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As I Do: An Epiphany for Empaths

As I Do: An Epiphany for Empaths

At times, this life can make you feel like a half-deflated balloon, caught on the jagged perimeter of a fence where there was a fair about a week and a half ago. Amid all the fun and laughter someone let you slip from their hands and you just watched as you drifted up, up into the air until something tore a hole in you, and you’ve become grounded once more. Now the fair’s gone, the fun’s gone, and everyone’s moved on with their lives. No one’s thinking about you, poor broken balloon on the jagged perimeter of a fence.


If life can be broken down into simple moments of metaphor and epiphany, then the moment that taught me the most about myself came out of this personified deflation. I must have looked just like that balloon when I came to my first transformative crossroads.


I laid on my bed, a piece of wilted rubber with all the breath seemingly taken out of me. I was soggy with tears and hazy with sleeplessness because I’d just told someone I truly cared about that I couldn’t be with them anymore.


In short: I felt like a guilty, diabolical piece of shit.


The jagged edges of that fence I was stuck on stabbed into me unapologetically. I figured I was the one who should be sorry. I’d broken the heart of someone who deserved nothing but kindness. I laid there like that seemingly forever, half-listening to whatever song came on shuffle in my headphones. Nothing sounded good, but it was better than being stuck in silence with myself.


Suddenly, something made me sit upright. Something breathed a little air back into my body, and I wasn’t so deflated anymore. An epiphany!


I’d be lying if I told you I knew exactly where this epiphany came from. Maybe it was a line in the random assortment of songs on my ipod that somehow managed to seep through my seemingly impermeable sorrows. Maybe it was divine madness. Either way, the jagged edges of that fence no longer punctured my ability to think coherently. My first instinct as a writer was to grab a pen and paper and get it all down. I turned to a new page and I wrote:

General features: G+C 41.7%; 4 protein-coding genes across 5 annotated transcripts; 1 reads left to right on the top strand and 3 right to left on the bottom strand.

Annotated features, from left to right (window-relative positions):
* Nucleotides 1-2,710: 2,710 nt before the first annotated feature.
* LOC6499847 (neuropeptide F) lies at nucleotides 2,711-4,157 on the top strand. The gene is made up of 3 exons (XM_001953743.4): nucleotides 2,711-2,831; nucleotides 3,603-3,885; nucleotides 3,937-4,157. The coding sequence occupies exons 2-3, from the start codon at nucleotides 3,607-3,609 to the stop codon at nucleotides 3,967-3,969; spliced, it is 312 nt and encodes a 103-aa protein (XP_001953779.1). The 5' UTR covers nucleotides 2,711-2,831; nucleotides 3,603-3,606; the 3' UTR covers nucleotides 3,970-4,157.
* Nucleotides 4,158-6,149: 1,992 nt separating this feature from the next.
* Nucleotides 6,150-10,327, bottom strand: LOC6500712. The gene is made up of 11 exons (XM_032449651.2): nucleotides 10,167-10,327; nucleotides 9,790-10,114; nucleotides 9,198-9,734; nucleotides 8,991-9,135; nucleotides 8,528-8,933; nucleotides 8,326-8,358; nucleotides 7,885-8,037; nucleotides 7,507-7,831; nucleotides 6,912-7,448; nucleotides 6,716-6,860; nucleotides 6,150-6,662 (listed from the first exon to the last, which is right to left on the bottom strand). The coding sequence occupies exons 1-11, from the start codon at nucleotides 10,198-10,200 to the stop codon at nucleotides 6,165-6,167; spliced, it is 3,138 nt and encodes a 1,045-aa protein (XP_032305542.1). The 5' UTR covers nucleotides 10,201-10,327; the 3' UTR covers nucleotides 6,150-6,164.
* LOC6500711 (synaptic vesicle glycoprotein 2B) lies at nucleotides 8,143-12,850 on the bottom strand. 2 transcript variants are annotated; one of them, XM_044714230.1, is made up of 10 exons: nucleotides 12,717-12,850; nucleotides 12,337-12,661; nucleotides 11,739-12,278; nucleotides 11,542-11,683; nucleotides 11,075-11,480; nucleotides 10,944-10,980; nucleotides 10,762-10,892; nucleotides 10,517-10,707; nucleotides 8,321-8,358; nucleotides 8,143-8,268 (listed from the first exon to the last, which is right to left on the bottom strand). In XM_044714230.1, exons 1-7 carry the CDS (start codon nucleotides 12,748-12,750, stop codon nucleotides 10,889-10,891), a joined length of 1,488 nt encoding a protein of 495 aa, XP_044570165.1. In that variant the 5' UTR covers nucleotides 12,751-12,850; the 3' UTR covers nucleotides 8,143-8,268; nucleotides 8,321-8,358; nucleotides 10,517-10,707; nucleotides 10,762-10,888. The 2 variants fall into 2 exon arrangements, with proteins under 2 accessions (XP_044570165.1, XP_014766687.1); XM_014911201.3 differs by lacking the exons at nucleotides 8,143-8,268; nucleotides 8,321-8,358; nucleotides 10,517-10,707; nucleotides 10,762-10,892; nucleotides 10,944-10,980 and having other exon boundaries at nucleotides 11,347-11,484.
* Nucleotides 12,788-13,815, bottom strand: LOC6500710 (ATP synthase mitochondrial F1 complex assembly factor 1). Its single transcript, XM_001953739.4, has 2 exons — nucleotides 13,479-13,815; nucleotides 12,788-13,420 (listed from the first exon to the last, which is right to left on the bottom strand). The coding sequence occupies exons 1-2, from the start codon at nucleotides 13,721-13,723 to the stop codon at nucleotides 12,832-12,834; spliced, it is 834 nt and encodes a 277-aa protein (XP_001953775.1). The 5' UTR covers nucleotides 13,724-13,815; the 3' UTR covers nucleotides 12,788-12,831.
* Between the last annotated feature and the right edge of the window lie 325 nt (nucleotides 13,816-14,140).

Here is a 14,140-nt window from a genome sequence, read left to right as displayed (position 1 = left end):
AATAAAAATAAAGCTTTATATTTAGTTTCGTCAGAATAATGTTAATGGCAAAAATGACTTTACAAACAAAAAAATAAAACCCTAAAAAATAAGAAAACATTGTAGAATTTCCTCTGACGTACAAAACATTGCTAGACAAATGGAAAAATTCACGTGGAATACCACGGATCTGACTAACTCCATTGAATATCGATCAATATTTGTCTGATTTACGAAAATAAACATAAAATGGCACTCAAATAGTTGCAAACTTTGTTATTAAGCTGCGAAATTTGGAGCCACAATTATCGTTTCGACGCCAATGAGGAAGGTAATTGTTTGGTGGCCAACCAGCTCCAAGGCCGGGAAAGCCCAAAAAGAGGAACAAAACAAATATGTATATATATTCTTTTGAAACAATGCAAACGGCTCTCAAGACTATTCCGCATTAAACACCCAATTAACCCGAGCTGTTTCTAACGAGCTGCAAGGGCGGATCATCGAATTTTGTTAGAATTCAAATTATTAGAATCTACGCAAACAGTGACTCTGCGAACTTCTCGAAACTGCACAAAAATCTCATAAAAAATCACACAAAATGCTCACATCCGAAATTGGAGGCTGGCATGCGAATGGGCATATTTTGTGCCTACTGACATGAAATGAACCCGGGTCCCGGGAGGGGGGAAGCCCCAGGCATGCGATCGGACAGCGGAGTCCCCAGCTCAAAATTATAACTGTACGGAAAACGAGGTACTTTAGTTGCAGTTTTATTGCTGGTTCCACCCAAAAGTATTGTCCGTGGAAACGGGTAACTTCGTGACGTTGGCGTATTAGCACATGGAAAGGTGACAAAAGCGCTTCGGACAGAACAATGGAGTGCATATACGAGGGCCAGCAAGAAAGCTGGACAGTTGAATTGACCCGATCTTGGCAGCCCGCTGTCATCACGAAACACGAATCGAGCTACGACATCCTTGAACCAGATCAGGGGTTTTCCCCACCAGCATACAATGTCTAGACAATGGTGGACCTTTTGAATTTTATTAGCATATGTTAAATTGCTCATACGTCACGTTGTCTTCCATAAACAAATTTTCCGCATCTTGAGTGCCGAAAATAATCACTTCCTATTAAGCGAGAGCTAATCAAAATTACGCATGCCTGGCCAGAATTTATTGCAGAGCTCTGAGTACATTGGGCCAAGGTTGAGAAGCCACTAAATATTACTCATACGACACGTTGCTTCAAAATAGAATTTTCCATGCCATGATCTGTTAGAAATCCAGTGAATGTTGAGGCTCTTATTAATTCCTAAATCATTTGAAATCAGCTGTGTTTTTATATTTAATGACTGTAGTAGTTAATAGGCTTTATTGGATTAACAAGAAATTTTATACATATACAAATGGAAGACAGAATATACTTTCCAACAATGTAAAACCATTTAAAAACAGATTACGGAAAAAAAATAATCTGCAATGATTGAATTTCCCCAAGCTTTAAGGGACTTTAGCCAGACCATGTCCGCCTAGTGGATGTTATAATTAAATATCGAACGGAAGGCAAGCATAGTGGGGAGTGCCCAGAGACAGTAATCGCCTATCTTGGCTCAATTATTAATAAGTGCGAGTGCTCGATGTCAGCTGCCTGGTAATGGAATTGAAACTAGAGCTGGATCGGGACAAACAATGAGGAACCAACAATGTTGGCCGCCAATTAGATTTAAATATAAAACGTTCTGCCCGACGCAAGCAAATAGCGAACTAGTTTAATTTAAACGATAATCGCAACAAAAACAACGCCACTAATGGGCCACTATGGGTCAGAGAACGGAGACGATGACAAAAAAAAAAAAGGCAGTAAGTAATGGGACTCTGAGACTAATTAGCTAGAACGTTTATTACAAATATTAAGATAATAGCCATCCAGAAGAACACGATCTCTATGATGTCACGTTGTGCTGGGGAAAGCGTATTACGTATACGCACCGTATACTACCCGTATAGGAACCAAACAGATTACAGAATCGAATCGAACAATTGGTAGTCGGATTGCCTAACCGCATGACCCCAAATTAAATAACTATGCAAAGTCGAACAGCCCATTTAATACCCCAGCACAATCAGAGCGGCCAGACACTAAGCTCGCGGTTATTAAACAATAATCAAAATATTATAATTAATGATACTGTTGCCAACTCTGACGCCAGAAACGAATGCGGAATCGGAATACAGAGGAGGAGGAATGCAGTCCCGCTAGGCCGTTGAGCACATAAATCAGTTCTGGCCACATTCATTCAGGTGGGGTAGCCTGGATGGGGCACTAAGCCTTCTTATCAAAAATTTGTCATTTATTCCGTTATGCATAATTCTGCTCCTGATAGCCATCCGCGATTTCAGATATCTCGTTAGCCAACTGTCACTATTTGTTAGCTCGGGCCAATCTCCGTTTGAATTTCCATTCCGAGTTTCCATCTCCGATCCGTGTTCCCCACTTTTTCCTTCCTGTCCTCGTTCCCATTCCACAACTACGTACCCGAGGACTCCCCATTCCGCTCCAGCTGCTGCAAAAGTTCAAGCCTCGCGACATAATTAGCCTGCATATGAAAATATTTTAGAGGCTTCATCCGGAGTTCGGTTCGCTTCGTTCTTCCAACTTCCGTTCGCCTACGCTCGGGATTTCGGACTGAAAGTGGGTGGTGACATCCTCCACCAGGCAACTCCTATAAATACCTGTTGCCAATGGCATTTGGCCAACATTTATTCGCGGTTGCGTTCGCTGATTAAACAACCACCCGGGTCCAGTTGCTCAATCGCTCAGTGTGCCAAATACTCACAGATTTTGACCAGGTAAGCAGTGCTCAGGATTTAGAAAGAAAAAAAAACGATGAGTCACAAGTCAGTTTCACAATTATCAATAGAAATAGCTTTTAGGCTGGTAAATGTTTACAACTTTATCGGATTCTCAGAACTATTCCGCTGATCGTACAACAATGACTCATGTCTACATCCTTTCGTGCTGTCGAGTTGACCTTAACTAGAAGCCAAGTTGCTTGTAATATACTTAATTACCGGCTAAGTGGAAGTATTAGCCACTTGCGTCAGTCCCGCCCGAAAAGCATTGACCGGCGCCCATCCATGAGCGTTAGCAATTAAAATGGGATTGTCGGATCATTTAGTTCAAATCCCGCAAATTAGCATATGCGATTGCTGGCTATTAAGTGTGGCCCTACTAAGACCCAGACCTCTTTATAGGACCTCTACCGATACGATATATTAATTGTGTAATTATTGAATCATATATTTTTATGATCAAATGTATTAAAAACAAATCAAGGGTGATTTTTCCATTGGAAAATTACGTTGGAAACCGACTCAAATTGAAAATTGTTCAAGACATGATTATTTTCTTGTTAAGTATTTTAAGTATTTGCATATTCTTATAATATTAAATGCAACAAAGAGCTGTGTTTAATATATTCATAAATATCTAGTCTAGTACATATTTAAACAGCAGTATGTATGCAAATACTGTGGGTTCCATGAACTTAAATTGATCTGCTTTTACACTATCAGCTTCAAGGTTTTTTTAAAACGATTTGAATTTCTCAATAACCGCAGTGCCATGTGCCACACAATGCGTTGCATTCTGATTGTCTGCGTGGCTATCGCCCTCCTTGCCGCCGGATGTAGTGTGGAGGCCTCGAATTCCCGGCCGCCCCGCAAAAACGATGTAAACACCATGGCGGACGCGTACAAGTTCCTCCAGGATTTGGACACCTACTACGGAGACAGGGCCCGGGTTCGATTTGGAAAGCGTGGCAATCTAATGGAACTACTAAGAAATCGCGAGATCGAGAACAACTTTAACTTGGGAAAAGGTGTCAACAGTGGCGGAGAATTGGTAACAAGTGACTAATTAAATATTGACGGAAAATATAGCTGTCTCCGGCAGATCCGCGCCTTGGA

I am not a bad person.


Sure, for anyone who’s ever met me, this might’ve seemed blatantly evident, but for me, as deflated as I had been, this was revolutionary. The reason I decided to tell him this in the first place was because I knew it was the best thing for me to do; it’s what Beyoncé would do. And I knew it was only fair to him.


I’d completely forgotten about myself.


Afterall, I am the one who has to live in this body, and darned if I’m going to feel like a soggy, deflated piece of shit my entire life. I am the one making my decisions. I am the one who decides if I fly or fall.


I realized you can be the nicest person in the world and still reserve the right to tell someone you’ve got to do what’s in your own best interest. You can be an absolute gentleperson and still know that you have to put yourself, your own health and well-being above others’. For some of us empaths, this is not an easy concept to understand. I have felt much more in love with myself after becoming aware of this.


If you came to this column expecting to read a step-by-step procedure on how to achieve such an epiphany, you won’t find that here, and I’m not sorry.  But I think my holy-shit-why-haven’t-I-thought-of-this-before moment can help others who tend to forget to think of themselves. So, write this down:


I am not a bad person.


Read it aloud . Fold it up into a little square and keep it in your back pocket for when you need reminding. Better yet, fill up a balloon with your deserving breath, and tie the note to the string. Let it float up, up and never come down.

Being a Boss, Becoming a Bitch

Being a Boss, Becoming a Bitch